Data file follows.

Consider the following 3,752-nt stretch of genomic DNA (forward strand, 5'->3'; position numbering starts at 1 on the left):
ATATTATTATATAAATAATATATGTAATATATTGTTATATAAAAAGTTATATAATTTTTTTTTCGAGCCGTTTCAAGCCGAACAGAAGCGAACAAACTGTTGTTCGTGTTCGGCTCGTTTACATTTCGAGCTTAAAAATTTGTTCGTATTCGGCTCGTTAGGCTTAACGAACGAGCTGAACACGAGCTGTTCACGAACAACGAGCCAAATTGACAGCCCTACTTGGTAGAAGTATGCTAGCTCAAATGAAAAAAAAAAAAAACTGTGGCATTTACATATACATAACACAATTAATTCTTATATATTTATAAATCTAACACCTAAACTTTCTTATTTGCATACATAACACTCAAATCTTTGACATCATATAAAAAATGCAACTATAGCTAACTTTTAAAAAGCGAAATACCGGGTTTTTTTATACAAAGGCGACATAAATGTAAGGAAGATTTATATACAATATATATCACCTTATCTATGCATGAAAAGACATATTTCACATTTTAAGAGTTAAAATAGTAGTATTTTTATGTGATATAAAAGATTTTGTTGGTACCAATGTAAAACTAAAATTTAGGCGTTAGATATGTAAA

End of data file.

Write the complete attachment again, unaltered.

Consider the following 3,752-nt stretch of genomic DNA (forward strand, 5'->3'; position numbering starts at 1 on the left):
ATATTATTATATAAATAATATATGTAATATATTGTTATATAAAAAGTTATATAATTTTTTTTTCGAGCCGTTTCAAGCCGAACAGAAGCGAACAAACTGTTGTTCGTGTTCGGCTCGTTTACATTTCGAGCTTAAAAATTTGTTCGTATTCGGCTCGTTAGGCTTAACGAACGAGCTGAACACGAGCTGTTCACGAACAACGAGCCAAATTGACAGCCCTACTTGGTAGAAGTATGCTAGCTCAAATGAAAAAAAAAAAAAACTGTGGCATTTACATATACATAACACAATTAATTCTTATATATTTATAAATCTAACACCTAAACTTTCTTATTTGCATACATAACACTCAAATCTTTGACATCATATAAAAAATGCAACTATAGCTAACTTTTAAAAAGCGAAATACCGGGTTTTTTTATACAAAGGCGACATAAATGTAAGGAAGATTTATATACAATATATATCACCTTATCTATGCATGAAAAGACATATTTCACATTTTAAGAGTTAAAATAGTAGTATTTTTATGTGATATAAAAGATTTTGTTGGTACCAATGTAAAACTAAAATTTAGGCGTTAGATATGTAAA